A collaboration between The University of Texas MD Anderson Cancer Center and the Houston Methodist Hospital resulted in the first successful transplant of a scalp and skull while performing a pancreas and kidney transplant. The surgery was performed in James Boysen, a 55-year-old software developer from Austin, Texas.
Boysen was diagnosed with diabetes at the age of five and had a pancreas and kidney transplant in 1992. In 2006 he was diagnosed with leiomyosarcoma, a rare, aggressive cancer of the soft tissue, in his case on the scalp. The cancer was treated successfully with chemotherapy and radiation, but Boysen was left with a considerable deep wound on his head comprising the scalp and the full thickness of his skull down to his brain. Apart from the major reconstructive procedure that the craniofacial wound required, Boysen’s pancreas and kidneys were also failing and required a new transplant.
The declining health condition of the patient over the years prompted the double-organ transplant. However, the scalp and skull wound compromised the organ transplant. On the other hand, Boysen’s critical pancreas and kidney functions along with his immunosuppression medication compromised a safe scalp reconstruction. In this way, a triple transplant option was considered.
The surgery lasted 15 hours and was planned almost four years prior to the procedure. It was performed by a team led by Dr. Jesse C. Selber from MD Anderson and Dr. A. Osama Gaber from Houston Methodist Hospital on May 22, 2015 at the Houston Methodist Hospital.
Dr. Selber was the one who had the idea of transplanting the scalp and skull during the same transplant surgery of the other organs. “When I first met Jim, I made the connection between him needing a new kidney and pancreas and the ongoing anti-rejection medication to support them, and receiving a full scalp and skull transplant at the same time that would be protected by those same medications,” explained Dr. Selber in a news release. “This was a truly unique clinical situation that created the opportunity to perform this complex transplant.”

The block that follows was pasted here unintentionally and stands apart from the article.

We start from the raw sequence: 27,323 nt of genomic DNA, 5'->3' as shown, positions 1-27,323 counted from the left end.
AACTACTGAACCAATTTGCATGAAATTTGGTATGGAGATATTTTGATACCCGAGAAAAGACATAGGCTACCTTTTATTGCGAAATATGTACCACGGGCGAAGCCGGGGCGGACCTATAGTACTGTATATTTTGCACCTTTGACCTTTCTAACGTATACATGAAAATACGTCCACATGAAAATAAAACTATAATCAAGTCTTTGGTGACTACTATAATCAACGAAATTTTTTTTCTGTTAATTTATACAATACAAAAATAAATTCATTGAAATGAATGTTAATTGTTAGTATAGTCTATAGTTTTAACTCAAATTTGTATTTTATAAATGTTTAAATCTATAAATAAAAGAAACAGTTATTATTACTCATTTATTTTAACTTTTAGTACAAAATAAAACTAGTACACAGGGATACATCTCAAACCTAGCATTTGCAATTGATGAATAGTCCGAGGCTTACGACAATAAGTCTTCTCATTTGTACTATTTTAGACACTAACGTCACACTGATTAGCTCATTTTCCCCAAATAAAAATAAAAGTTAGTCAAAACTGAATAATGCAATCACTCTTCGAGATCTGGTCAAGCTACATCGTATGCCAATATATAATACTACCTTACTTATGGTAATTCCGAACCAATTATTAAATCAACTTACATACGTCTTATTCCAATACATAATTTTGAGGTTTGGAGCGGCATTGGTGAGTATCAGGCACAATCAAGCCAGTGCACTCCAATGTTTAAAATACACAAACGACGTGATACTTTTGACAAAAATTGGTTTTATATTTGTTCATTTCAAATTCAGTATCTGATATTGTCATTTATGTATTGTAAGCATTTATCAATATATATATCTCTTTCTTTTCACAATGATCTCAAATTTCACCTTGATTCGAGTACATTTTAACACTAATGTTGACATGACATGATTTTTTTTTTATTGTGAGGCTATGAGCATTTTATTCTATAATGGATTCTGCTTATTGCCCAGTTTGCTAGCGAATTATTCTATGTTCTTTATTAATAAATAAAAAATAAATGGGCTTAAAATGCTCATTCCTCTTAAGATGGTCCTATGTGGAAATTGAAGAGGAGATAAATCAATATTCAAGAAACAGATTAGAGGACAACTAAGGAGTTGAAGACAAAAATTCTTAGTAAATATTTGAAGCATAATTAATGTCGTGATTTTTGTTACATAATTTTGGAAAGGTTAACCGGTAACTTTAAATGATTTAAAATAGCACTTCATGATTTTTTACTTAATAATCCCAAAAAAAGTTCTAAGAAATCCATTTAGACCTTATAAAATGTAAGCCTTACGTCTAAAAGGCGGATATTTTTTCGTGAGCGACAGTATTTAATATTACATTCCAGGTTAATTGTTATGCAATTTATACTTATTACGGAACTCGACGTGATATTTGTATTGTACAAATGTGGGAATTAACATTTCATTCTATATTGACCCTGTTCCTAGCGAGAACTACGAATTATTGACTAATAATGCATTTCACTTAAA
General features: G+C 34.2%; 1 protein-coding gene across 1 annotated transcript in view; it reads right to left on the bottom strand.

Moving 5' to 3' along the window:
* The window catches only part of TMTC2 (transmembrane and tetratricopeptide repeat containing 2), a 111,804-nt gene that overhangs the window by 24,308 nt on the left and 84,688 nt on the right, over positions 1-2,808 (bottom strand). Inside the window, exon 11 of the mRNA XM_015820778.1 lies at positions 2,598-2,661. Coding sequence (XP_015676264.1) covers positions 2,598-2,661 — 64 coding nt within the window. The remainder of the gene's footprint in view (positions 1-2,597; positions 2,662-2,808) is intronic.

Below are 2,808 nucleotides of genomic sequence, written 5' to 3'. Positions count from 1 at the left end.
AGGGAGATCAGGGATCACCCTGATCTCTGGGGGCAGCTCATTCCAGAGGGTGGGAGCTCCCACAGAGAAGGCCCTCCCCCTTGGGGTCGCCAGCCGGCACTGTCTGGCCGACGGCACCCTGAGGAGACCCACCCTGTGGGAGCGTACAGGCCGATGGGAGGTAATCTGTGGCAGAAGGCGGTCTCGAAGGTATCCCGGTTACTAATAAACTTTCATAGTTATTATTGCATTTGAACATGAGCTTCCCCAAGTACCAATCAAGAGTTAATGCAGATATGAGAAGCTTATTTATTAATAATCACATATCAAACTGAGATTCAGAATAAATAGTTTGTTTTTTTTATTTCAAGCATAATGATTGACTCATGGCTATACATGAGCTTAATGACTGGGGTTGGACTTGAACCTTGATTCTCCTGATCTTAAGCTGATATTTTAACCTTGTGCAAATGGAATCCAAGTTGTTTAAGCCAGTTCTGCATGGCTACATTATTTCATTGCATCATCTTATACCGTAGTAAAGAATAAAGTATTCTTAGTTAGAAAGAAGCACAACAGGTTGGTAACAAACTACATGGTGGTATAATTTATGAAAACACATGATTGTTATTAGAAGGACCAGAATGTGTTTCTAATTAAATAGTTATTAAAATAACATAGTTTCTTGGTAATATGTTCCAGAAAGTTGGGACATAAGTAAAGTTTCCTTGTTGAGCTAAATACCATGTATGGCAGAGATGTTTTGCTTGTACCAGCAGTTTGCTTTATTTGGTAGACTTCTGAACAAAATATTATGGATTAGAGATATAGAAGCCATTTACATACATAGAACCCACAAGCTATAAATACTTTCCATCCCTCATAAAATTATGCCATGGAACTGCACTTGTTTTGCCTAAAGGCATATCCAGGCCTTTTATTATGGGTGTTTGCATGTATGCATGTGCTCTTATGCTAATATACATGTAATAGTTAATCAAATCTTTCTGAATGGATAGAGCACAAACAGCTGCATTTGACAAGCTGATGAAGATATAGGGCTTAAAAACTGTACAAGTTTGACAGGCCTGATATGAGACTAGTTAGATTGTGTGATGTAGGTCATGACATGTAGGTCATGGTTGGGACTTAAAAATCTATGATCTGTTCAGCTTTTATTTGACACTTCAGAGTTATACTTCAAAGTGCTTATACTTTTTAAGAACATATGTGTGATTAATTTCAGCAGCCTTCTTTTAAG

“With the Houston Methodist transplant resources, we had the perfect opportunity to help Mr. Boysen,” noted Dr. Gaber. “I was pleased that, despite the difficult nature of the procedure, the donor and recipient surgeries worked flawlessly. The two surgeries spanned over 24 hours and required multiple Houston Methodist Hospital and MD Anderson physicians and Houston Methodist nursing teams to complete. Our nurses and transplant coordinators fell in love with Jim and were excited to see him do so well.” In total, more than 50 healthcare professionals were involved in the process.
“While it was incredibly exciting to bring together two of the Texas Medical Center’s leading institutions to collaborate and leverage their expertise for this first-ever transplant, the most meaningful result is what the successful surgery will mean for Jim,” said Dr. Selber. “This was an ideal clinical situation that allowed us to transplant all these tissues from one patient, and Jim’s patience, courage and enthusiasm for the idea were vital.”
Boysen was the first patient to be submitted to a simultaneous craniofacial tissue transplant and solid organ transplants. “This has been a long journey, and I am so grateful to all the doctors who performed my transplants,” said Boysen. “I’m amazed at how great I feel and am forever grateful that I have another chance to get back to doing the things I love and be with the people I love.”
Boysen was discharged on June 4 and is currently recovering at Nora’s Home with specialized follow-up care from both institutions.